Swine Flu Outbreak: A Moment of Truth for Associations and Social Media
Health care associations have had their hands full this week, gathering and disseminating the latest on the swine flu outbreak in the U.S. It’s moments like this when associations prove their worth – in times of urgency, if not crisis.
The flu’s outbreak in the country occurred last week in Texas, where the Texas Medical Association acted quickly to alert its members about what had happened. By Monday this was a certifiable mainstream media story, for better and for worse. The job for associations wasn’t so much to alert their members anymore, as to separate the good information from the bad and provide measured, authoritative guidance.
Our state Department of Public Health made our job easier. It started issuing regular alerts, held statewide conference calls, and established focused incident teams. We relayed the state’s information via our own Flu Advisory e-mail alerts, and used our website to highlight state and federal flu information feeds, as well as our own flu resources. As of Monday, we were still playing it low-keyed, since there weren’t any confirmed cases yet in Massachusetts, or even in New England. We didn’t want to stoke any hysteria.
Things changed significantly Wednesday morning, when the state announced the first two confirmed cases in Massachusetts – two school children who had just returned with their family from Mexico.
We changed our approach, deciding to put all our media touchpoints into play. We created a graphical banner on our home page, to provide easy access to our information. We focused our blog exclusively on flu information. We set up on Twitter account and invited followers. We set up a new Facebook page focused on the flu.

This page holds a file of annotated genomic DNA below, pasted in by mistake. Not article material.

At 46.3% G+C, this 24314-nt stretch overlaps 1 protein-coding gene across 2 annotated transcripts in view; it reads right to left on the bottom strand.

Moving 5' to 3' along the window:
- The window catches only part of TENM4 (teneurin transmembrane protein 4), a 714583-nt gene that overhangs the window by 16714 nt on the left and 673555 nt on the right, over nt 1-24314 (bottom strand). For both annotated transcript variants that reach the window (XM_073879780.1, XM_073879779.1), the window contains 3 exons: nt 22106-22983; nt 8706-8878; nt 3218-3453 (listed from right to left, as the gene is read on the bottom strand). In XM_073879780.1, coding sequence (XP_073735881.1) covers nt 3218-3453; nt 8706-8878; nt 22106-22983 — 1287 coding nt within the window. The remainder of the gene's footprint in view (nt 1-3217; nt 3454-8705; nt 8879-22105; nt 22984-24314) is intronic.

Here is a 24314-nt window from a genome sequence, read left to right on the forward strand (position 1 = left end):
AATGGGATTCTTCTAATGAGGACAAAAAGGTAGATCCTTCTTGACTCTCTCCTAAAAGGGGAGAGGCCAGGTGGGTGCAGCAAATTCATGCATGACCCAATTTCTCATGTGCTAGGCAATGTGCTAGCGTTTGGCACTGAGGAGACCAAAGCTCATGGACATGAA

We didn’t add anything special to the state’s information. But we also didn’t assume that all our members, or the public, had access to all the official information at our disposal. So we reached out to people wherever they could get their information, whether it was by email, on websites, social networks, RSS feeds, or Twitter.
I’m also hoping that users of these media will contribute to our knowledge, which would make a time consuming process more worthwhile. We don’t yet have the tools to write once and syndicate to our all channels with one click – we will someday, I hope, but not now. For now, it’s a laborious step by step process, but necessary activity in our evermore fragmented media world.
If you want evidence of how some media will stoke the hysteria, see this image at the left. It’s the front page this morning of the Boston Herald. As Mo Vaughn, a former Red Sox slugger, once said, “Stupid people in Boston! Stupid!”
The Herald is almost irrelevant in this market now, but this idiocy confirms the need for associations to be measured, trusted and reliable sources of information.
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